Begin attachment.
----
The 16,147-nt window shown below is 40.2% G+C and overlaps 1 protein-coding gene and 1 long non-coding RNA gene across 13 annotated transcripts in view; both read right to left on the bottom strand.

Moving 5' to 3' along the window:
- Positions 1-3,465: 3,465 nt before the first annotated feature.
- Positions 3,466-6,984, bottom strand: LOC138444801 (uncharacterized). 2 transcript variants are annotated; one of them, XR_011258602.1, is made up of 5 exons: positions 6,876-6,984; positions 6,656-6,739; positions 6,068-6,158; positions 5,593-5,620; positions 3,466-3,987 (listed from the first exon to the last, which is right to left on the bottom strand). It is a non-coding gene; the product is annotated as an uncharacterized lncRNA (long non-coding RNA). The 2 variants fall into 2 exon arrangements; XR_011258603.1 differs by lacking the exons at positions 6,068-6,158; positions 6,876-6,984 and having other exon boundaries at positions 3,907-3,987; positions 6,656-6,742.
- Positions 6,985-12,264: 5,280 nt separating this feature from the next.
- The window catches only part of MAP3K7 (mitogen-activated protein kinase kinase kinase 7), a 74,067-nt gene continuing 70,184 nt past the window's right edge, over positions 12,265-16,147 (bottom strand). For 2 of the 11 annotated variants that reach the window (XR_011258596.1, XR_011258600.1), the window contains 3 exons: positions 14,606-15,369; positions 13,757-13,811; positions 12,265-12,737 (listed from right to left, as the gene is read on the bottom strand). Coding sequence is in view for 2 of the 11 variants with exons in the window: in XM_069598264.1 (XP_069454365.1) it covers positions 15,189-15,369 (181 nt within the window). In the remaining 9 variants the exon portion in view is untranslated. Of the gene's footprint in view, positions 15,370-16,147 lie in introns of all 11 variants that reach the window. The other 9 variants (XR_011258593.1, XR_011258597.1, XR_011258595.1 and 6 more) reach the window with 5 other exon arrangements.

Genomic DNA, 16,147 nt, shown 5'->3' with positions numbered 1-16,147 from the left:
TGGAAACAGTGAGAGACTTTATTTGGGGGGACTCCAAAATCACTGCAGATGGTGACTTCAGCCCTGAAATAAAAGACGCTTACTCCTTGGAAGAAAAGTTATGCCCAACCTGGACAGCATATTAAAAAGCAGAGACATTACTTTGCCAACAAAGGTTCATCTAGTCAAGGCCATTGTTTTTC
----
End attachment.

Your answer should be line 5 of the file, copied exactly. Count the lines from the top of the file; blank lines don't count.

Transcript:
- Positions 6,985-12,264: 5,280 nt separating this feature from the next.